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movie review: Unknown

movie review: Unknown

In the French-made, English-language sleeper Taken, Liam Neeson was a former CIA operative who was (outlandishly) able to thwart a sex-trafficking ring. Audiences responded vociferously to his take-charge character. His latest film, Unknown, was also made in Europe—this time, Berlin—by Spanish-born director Jaume Collet-Serra, and it casts the reliable actor in a role that couldn’t be more different. In this yarn, he loses control of his life, or to be more specific, his identity.

The very Hitchcockian story was taken from a novel by the prolific French author Didier Van Cauwelaert called Out of My Head, adapted by Oliver Butcher and Stephen Cornwell (who is the son of David John Moore Cornwell, better known as spy novelist John le Carré). Neeson plays an American college professor who arrives in Berlin with his wife (January Jones) to attend an international conference on biotechnology. But before he can even check into his hotel, a mishap causes him to—

—take a taxi ride, which ends in a catastrophic accident and robs him of his memory. When he regains his mental equilibrium, no one recognizes him—not even his wife. That’s where the plot thickens.

Unknown makes all the right moves, and keeps the viewer guessing its secrets at every twist and turn. It features a good supporting cast including Aidan Quinn, Diane Kruger, Bruno Ganz, and Frank Langella. The scenery is fresh (at least, to my American eyes) and there are some terrific chase scenes staged on the streets and rooftops of Berlin.

And yet, there’s something missing. As curious as I was to watch the story unravel, and learn the answers to its puzzling questions, I never felt emotionally connected. The actors go through their paces, and the director seems to be on top of the story, but I never developed the level of involvement or rooting interest I should have had. (Even in one of Hitchcock’s “lesser” films, Saboteur (1942), you care about the fate of innocent Robert Cummings and want to see him vindicated.)

As a piece of forgettable escapist entertainment, Unknown isn’t bad. But with so many of the right ingredients seemingly in place, I can’t help but feel that it should have been better.

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The twists were too contrived and implausible. As another reviewer put it, the memory lapses were convenient to making the story intriguing. Too convenient.

William Burns

Unknown worked for the most part. And Neeson gives us an emotional perormance that’s involving and just right. We care about him.
It’s an intriguing, suspenseful, and exciting film.


Taken had its moments but I think I had to force myself to think it was better than it actually was. If Unknown is just as viscereal as Taken, then I’m not going to see it for the sake of a few thrills.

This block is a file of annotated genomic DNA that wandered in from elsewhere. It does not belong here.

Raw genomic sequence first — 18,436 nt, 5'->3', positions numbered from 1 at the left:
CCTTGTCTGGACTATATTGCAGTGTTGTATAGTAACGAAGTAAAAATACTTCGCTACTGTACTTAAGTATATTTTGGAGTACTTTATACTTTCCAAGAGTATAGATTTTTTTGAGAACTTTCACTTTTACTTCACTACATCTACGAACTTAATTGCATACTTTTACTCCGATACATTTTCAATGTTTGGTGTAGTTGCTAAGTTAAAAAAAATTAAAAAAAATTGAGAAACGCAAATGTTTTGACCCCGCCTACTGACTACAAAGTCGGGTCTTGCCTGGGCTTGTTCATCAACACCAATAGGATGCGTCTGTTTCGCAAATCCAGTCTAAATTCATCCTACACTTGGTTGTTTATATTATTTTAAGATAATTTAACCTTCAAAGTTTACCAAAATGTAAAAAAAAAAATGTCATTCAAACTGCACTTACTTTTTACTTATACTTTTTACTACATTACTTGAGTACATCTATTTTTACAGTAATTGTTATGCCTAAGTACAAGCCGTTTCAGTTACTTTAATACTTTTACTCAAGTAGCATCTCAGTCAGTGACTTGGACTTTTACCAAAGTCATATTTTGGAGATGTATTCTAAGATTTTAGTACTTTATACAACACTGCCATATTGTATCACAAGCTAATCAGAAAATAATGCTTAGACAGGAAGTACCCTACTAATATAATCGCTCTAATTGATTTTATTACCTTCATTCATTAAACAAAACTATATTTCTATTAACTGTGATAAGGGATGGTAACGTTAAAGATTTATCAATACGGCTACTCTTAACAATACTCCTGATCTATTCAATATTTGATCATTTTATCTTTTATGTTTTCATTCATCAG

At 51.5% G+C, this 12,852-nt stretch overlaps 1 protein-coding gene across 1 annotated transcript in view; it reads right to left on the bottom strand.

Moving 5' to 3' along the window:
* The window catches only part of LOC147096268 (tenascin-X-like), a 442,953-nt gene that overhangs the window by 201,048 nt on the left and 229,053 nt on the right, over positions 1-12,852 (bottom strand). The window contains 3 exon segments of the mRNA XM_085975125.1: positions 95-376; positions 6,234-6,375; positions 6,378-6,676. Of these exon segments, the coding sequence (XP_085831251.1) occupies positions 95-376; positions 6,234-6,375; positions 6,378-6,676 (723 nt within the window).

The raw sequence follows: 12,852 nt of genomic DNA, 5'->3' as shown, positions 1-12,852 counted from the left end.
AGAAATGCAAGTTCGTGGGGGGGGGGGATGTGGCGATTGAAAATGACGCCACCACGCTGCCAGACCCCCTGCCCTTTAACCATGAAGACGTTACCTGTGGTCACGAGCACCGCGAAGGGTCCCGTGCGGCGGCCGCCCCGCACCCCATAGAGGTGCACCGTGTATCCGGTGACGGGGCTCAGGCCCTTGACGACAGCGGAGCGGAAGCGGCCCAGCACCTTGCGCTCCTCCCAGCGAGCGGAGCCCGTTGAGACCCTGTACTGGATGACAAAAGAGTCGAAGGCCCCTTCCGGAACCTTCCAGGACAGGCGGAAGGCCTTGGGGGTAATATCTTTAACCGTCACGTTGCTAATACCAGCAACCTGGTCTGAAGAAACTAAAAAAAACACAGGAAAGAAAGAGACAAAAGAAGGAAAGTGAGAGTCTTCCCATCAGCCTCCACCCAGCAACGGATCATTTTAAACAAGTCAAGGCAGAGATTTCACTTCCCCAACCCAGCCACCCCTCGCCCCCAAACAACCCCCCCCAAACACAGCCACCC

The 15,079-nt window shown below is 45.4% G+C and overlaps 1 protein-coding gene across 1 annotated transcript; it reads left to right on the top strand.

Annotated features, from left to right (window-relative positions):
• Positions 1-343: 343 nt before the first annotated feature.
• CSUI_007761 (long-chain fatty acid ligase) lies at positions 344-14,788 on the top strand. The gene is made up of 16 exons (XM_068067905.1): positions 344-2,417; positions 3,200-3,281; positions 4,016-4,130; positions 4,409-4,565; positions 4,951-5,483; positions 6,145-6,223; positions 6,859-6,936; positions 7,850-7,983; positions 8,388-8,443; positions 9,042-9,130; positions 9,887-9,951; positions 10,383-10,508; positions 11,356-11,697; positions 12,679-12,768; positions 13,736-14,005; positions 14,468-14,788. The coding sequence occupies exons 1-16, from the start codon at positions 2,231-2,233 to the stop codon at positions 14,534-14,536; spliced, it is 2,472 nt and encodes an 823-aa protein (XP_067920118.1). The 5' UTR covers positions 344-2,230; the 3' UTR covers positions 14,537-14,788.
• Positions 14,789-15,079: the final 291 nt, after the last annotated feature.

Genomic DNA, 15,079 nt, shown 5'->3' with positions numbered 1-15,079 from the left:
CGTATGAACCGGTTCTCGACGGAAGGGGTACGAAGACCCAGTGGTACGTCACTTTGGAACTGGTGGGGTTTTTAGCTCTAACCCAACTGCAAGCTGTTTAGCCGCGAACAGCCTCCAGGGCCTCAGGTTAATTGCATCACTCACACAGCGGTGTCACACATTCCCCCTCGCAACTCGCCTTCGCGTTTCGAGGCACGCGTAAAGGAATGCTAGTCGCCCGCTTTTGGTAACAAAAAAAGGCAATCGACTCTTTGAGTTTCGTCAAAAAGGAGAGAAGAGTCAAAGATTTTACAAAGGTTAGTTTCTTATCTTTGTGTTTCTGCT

I saw Unknown this weekend and felt the same way. Great elements but
emotionally vacant. You hit the nail on the “head.” What we love about Hitchcock’s characters heros and villains is how he builds the emotional relationship in the audience for each character. We feel that queasy, forboding when Van Damn or Alexander Sebastion discover their betrayal. I didn’t get that feeling during any of the moments in this movie.

AlabamaLiberal continues moral week by reviewing Hollywood’s values of violence (The Mechanic’s Gun Love), Excuses for stars to go on vacation (Just Go With It), mocking fat black women (Big Momma’s House III), and sex (TV Review of Skins, Just as Forced and Awkward as Teen Sex). Plus, new mom jokes and Why The Social Network should beat the The King’s Speech

Dan Templeton

Getting connected to a film or a book or almost any story requires that “missing something” in this review. The problem is, no one can tell you what is missing, what will make you care, what will allow you to adopt the character for 115 minutes and follow him/her to hell and back.

When I came to China to teach, Chinese students complained that they loved Mark Twain and Huck-Finn but did not “feel” the story. I suggested they connect through Chinese writers with similar experiences on one of the major rivers here. That neurophysiological relationship may be the key component to character development and the “manipulation” of the audience to feel.

But, I too have sat through movies and never felt the character or plot line. If some one can comment on the specific issue of a film allowing you to “care” about it, I would love to hear other thoughtful opinions.


Thanks for mentioning one of Hitchcock’s lesser-known works. I love that film, especially the oddball circus train segments. Robert Cummings is perfect as the what’s-happening-here hero, added by perky Priscilla Lane. I think I’ll watch it again tonight! Thanks, Leonard!

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